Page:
Not a good idea. He will owe interest, and penalties including the failure to file penalty and failure to pay penalty. This is a foolish game he is playing. In the end the IRS will win this game and he will lose and lose big time.
A prenuptial agreement if properly drafted and followed should protect your family. However, your father could have been more genereous than the agreement required and that is usually permissible under the agreement. Make sure there was no undue influence or duress if this was the case. You need to have this agreement and the situation reviewed by an estate attorney to be sure of where your family stands.
Your dad's will once probated is a matter of public record. The step mom's will is a private document that you have no right to see.
Hope this helps.
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There is no good outcome from not filing.
He can either file or not. If not, then he faces the consequences of not filing with the state and federal revenue authorities. There is no effect on his child support obligation.
If he does file, he will either owe taxes or be due a refund. He will owe the taxes whether he files or not. He may mitigate the penalties by filing even if he does not pay.
If he is due a refund, he will not receive it unless he files. However, the refund could be intercepted to pay his child support arrearages. At least if he does file, the refund goes against the arrearage, to his benefit, and will be paid to the child, to the child's benefit.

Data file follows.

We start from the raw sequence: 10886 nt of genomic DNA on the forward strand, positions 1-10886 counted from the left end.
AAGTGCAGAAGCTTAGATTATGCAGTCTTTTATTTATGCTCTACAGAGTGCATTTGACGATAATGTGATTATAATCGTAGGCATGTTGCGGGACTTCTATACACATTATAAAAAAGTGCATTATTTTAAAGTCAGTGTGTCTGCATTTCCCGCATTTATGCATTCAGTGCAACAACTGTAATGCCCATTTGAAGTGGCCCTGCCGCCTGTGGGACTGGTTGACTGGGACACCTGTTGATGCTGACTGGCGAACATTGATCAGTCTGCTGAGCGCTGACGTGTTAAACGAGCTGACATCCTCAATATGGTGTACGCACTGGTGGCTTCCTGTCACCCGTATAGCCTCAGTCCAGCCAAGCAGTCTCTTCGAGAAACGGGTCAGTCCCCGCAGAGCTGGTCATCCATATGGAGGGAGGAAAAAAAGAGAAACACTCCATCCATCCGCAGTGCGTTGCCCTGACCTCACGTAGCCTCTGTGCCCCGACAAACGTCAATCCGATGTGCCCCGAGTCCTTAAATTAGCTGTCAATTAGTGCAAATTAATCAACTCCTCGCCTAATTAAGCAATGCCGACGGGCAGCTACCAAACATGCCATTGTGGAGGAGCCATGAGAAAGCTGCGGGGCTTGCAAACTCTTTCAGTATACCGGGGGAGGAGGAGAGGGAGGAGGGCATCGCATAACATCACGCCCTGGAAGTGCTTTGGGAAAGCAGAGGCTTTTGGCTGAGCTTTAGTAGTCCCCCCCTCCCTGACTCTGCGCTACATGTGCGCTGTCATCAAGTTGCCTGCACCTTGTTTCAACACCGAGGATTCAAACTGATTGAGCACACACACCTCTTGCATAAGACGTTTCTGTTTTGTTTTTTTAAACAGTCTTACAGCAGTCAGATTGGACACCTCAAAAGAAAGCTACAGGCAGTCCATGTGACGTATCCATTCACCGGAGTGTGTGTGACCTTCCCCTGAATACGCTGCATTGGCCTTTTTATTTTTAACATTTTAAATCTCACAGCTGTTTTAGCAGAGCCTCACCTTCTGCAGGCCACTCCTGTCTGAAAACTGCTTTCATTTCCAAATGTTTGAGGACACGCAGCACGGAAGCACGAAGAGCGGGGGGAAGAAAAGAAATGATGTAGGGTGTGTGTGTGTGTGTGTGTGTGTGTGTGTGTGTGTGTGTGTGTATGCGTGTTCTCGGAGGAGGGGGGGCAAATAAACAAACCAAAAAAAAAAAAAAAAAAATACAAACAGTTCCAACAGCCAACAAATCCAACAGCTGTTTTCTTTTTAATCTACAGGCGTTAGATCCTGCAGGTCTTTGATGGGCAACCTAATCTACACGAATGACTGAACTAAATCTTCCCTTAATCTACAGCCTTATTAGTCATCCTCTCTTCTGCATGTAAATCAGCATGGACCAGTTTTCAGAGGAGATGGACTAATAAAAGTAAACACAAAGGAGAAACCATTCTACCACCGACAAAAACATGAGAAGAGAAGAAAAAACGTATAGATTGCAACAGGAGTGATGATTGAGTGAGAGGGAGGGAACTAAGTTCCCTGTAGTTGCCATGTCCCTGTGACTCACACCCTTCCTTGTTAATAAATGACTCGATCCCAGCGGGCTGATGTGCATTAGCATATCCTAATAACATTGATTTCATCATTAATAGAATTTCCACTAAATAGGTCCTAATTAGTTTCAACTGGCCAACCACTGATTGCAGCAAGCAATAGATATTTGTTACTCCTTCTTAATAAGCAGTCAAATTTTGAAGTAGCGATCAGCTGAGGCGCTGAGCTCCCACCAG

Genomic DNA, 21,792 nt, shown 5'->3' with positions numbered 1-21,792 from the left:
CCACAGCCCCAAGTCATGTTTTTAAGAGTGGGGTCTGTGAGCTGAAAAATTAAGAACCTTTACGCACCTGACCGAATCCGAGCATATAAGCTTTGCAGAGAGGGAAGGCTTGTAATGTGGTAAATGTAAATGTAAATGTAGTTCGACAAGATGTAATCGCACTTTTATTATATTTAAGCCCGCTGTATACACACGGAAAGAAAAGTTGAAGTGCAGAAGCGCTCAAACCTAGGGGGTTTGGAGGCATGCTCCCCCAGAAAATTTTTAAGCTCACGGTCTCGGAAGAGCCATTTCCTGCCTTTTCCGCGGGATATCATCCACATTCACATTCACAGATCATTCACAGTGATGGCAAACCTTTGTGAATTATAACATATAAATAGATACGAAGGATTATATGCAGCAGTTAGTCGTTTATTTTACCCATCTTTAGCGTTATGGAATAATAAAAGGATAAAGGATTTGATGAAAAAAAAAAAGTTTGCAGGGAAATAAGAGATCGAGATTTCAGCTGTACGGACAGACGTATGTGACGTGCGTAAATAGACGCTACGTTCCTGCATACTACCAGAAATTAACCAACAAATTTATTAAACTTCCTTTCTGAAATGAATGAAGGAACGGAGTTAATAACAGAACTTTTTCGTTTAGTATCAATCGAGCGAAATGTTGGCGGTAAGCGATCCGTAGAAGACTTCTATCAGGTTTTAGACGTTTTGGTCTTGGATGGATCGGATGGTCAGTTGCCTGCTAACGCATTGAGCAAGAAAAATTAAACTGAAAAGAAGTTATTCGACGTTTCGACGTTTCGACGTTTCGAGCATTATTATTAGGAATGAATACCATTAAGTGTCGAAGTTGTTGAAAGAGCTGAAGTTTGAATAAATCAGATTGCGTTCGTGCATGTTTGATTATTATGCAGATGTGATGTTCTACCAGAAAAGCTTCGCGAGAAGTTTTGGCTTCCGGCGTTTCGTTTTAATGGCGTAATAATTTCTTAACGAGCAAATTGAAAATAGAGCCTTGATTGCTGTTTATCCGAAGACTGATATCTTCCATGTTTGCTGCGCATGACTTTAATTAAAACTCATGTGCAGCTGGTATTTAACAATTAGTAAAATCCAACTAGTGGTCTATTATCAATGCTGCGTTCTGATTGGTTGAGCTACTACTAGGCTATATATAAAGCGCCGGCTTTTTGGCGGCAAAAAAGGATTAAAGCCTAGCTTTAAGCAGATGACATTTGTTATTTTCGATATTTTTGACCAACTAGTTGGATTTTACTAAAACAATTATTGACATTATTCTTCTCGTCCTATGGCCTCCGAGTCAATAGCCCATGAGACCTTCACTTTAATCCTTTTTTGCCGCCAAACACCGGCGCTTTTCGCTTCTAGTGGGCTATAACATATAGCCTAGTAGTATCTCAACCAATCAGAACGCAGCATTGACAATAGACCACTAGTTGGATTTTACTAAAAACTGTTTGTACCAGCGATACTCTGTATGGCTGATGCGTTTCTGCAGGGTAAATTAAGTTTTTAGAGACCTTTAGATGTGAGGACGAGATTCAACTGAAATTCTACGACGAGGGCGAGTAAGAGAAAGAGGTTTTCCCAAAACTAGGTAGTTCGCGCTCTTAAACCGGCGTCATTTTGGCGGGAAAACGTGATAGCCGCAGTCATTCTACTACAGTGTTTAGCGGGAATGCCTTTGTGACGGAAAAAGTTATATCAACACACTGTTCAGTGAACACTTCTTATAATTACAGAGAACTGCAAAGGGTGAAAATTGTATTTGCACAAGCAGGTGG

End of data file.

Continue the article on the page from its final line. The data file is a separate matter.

There appears to be no benefit from not filing and a possible benefit from filing.
I absolutely fail to see the logical point in not filing taxes (where "failure to file" is a federal crime) because of owing back child support.
If it is because he is afraid that if he files the tax return, the child support enforcement agency will find out where he works and then garnish his wages, this is going to happen anyway! His employer is required to file a copy of the W-2 with the IRS and the child support enforcement agencies have access to these records.
For the same reason, if he is not filing a tax return because he has not money left to pay taxes that he owes, the IRS will receive a copy of the W-2 information from the employer and calculate the taxes he he owes for him (but without consideration of deductions that he may be able to take against that income) and will send him a bill for those taxes (plus penatlies and interest). Not only won't he be able to avoid the taxes he owes (plus penalties and interest), but he will also again be guilty of "failure to file".
If he is not filing because he is entitled to a tax refund and does not want the refund intercepted by a child enforcement agency, then this really does not make any sense. If he doesn't file, he doesn't get any refund. If he does file and the refund is intercepted for child support arrears, then he still does not get the refund BUT his child support arrears will be reduced by the amount of the refund.
If in fact he is paying "all" of income toward child support, then he really should file for a modification of child support. If all of his income is being withheld by the employer pursuant to an Income Deduction Order for child support, then he should also include in his petition a request for a modification of the IDO. In accordance with federal law, the maximum amount that is permitted to be withheld from income is 65% (not 100%).
Your boyfriend should contact a local attorney immediately to discuss his situation in sufficient detail so that he may receive the appropriate and necessary legal advice for his particular situation and make timely arrangements to either get his taxes done and post-marked today or at least file for an extension.
This response does not create an attorney-client relationship and is intended for general information purposes only.